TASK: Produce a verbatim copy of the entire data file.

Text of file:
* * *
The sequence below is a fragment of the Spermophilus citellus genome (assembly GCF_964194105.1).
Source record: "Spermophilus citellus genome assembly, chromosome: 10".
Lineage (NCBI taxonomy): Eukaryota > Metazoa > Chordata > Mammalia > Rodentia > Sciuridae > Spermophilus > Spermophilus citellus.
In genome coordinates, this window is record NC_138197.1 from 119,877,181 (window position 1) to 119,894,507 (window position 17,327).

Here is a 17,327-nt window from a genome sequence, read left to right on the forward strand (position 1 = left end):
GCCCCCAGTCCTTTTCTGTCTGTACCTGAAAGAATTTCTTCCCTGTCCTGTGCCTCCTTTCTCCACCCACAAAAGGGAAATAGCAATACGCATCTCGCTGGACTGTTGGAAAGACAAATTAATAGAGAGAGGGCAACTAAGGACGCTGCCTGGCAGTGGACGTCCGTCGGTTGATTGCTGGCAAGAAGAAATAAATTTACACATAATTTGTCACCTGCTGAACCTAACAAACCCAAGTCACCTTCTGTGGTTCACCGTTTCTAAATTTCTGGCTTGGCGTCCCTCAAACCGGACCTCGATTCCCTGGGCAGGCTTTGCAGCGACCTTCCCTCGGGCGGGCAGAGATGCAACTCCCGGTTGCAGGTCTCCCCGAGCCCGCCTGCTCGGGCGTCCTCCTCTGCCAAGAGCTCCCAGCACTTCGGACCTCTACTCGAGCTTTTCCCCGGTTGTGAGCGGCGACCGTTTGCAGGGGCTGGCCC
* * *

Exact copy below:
The sequence below is a fragment of the Spermophilus citellus genome (assembly GCF_964194105.1).
Source record: "Spermophilus citellus genome assembly, chromosome: 10".
Lineage (NCBI taxonomy): Eukaryota > Metazoa > Chordata > Mammalia > Rodentia > Sciuridae > Spermophilus > Spermophilus citellus.
In genome coordinates, this window is record NC_138197.1 from 119,877,181 (window position 1) to 119,894,507 (window position 17,327).

Here is a 17,327-nt window from a genome sequence, read left to right on the forward strand (position 1 = left end):
GCCCCCAGTCCTTTTCTGTCTGTACCTGAAAGAATTTCTTCCCTGTCCTGTGCCTCCTTTCTCCACCCACAAAAGGGAAATAGCAATACGCATCTCGCTGGACTGTTGGAAAGACAAATTAATAGAGAGAGGGCAACTAAGGACGCTGCCTGGCAGTGGACGTCCGTCGGTTGATTGCTGGCAAGAAGAAATAAATTTACACATAATTTGTCACCTGCTGAACCTAACAAACCCAAGTCACCTTCTGTGGTTCACCGTTTCTAAATTTCTGGCTTGGCGTCCCTCAAACCGGACCTCGATTCCCTGGGCAGGCTTTGCAGCGACCTTCCCTCGGGCGGGCAGAGATGCAACTCCCGGTTGCAGGTCTCCCCGAGCCCGCCTGCTCGGGCGTCCTCCTCTGCCAAGAGCTCCCAGCACTTCGGACCTCTACTCGAGCTTTTCCCCGGTTGTGAGCGGCGACCGTTTGCAGGGGCTGGCCC